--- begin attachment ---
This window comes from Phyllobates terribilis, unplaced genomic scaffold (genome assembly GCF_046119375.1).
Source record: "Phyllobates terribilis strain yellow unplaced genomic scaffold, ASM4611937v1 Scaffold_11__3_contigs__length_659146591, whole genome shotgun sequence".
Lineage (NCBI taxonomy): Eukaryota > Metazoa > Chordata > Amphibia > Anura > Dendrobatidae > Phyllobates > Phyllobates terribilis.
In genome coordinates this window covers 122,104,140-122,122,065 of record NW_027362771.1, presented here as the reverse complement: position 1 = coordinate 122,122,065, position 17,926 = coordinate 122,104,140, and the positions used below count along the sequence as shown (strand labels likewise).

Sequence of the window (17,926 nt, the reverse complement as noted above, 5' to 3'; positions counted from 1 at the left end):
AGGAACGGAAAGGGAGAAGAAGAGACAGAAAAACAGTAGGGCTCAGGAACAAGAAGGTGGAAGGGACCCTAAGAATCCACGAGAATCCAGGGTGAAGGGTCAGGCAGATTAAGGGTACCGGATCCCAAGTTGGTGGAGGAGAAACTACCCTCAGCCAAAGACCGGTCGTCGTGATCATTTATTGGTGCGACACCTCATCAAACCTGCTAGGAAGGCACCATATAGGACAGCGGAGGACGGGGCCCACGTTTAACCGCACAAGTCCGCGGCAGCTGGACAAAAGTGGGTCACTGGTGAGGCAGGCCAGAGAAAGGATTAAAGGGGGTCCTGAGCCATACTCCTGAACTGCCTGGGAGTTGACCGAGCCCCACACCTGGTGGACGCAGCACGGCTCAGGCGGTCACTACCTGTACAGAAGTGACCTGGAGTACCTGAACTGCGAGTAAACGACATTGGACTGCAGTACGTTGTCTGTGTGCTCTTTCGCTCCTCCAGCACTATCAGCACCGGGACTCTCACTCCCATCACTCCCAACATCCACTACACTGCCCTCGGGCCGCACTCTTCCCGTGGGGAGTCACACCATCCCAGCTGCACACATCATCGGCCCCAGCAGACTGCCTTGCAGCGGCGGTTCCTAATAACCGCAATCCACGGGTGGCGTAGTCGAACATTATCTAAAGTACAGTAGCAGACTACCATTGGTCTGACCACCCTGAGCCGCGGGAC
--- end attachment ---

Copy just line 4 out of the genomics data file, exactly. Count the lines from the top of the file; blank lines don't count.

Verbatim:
In genome coordinates this window covers 122,104,140-122,122,065 of record NW_027362771.1, presented here as the reverse complement: position 1 = coordinate 122,122,065, position 17,926 = coordinate 122,104,140, and the positions used below count along the sequence as shown (strand labels likewise).